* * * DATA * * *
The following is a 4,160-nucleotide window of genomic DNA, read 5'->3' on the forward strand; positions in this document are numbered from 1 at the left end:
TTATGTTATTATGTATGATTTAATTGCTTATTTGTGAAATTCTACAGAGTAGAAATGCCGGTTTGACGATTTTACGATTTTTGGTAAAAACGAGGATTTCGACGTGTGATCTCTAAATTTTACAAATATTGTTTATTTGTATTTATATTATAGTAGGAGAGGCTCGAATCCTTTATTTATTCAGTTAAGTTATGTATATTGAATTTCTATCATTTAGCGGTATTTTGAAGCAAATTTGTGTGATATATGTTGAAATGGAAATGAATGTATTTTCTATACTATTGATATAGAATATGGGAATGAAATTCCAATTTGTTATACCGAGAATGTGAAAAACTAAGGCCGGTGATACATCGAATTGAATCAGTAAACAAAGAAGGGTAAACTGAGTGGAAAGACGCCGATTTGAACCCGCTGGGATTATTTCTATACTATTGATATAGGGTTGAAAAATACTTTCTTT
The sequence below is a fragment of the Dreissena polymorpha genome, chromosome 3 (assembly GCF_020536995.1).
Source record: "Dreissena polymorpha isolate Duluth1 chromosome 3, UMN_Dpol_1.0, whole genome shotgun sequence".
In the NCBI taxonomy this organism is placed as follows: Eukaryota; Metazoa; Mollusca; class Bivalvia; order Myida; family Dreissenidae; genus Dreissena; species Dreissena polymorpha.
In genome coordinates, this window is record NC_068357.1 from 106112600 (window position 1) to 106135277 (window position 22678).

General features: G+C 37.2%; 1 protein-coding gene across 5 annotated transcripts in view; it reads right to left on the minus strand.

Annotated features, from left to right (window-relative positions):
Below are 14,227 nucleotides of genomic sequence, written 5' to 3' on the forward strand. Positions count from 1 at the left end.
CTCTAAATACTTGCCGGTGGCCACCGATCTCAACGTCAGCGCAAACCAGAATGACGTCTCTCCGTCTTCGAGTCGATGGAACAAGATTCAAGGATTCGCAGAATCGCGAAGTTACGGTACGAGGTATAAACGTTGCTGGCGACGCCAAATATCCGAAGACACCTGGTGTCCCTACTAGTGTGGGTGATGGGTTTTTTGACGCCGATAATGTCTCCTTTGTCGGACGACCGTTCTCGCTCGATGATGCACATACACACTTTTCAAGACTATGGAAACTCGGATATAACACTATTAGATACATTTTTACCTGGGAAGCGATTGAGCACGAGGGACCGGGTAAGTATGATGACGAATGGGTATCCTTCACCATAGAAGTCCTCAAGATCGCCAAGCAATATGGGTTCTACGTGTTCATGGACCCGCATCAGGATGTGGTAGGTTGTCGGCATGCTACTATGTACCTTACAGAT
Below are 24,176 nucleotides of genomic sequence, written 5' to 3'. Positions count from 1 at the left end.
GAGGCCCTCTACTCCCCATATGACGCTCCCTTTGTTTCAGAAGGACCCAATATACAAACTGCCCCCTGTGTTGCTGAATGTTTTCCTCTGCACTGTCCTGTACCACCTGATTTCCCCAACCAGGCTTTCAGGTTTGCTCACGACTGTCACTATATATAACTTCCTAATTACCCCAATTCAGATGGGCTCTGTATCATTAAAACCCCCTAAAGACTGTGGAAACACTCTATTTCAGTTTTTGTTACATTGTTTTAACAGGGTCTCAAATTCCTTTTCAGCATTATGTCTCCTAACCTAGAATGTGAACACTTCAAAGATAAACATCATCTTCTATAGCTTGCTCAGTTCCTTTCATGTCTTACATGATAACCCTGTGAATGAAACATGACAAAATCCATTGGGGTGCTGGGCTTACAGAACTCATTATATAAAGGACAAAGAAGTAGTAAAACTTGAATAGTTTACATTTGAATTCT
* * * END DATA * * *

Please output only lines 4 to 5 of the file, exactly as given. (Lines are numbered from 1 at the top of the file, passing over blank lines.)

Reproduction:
Source record: "Dreissena polymorpha isolate Duluth1 chromosome 3, UMN_Dpol_1.0, whole genome shotgun sequence".
In the NCBI taxonomy this organism is placed as follows: Eukaryota; Metazoa; Mollusca; class Bivalvia; order Myida; family Dreissenidae; genus Dreissena; species Dreissena polymorpha.